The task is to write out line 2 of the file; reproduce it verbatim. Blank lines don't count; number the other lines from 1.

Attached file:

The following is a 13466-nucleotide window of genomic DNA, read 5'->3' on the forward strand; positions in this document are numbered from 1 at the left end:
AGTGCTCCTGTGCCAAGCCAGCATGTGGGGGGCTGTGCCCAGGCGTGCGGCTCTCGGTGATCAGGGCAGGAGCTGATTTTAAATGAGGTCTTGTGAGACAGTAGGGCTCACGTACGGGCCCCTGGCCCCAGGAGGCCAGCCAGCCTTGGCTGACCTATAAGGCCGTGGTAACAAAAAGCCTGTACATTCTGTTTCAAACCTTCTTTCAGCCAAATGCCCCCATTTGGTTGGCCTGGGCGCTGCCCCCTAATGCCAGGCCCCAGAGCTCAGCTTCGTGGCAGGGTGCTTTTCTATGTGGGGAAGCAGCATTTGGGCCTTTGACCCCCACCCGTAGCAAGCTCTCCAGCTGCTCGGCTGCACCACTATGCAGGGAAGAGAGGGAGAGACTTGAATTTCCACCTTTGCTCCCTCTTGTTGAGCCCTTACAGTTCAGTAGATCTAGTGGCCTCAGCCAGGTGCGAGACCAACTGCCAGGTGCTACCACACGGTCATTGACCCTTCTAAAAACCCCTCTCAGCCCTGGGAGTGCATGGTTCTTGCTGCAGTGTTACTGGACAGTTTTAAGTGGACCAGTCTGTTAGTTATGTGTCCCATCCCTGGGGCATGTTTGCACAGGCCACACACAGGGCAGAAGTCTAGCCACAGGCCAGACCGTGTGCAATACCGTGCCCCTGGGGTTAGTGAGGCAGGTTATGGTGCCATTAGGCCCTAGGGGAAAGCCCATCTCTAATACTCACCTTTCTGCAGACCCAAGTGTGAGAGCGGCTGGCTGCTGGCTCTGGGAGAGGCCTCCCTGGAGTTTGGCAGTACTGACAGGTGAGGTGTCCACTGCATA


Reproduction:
AGTGCTCCTGTGCCAAGCCAGCATGTGGGGGGCTGTGCCCAGGCGTGCGGCTCTCGGTGATCAGGGCAGGAGCTGATTTTAAATGAGGTCTTGTGAGACAGTAGGGCTCACGTACGGGCCCCTGGCCCCAGGAGGCCAGCCAGCCTTGGCTGACCTATAAGGCCGTGGTAACAAAAAGCCTGTACATTCTGTTTCAAACCTTCTTTCAGCCAAATGCCCCCATTTGGTTGGCCTGGGCGCTGCCCCCTAATGCCAGGCCCCAGAGCTCAGCTTCGTGGCAGGGTGCTTTTCTATGTGGGGAAGCAGCATTTGGGCCTTTGACCCCCACCCGTAGCAAGCTCTCCAGCTGCTCGGCTGCACCACTATGCAGGGAAGAGAGGGAGAGACTTGAATTTCCACCTTTGCTCCCTCTTGTTGAGCCCTTACAGTTCAGTAGATCTAGTGGCCTCAGCCAGGTGCGAGACCAACTGCCAGGTGCTACCACACGGTCATTGACCCTTCTAAAAACCCCTCTCAGCCCTGGGAGTGCATGGTTCTTGCTGCAGTGTTACTGGACAGTTTTAAGTGGACCAGTCTGTTAGTTATGTGTCCCATCCCTGGGGCATGTTTGCACAGGCCACACACAGGGCAGAAGTCTAGCCACAGGCCAGACCGTGTGCAATACCGTGCCCCTGGGGTTAGTGAGGCAGGTTATGGTGCCATTAGGCCCTAGGGGAAAGCCCATCTCTAATACTCACCTTTCTGCAGACCCAAGTGTGAGAGCGGCTGGCTGCTGGCTCTGGGAGAGGCCTCCCTGGAGTTTGGCAGTACTGACAGGTGAGGTGTCCACTGCATA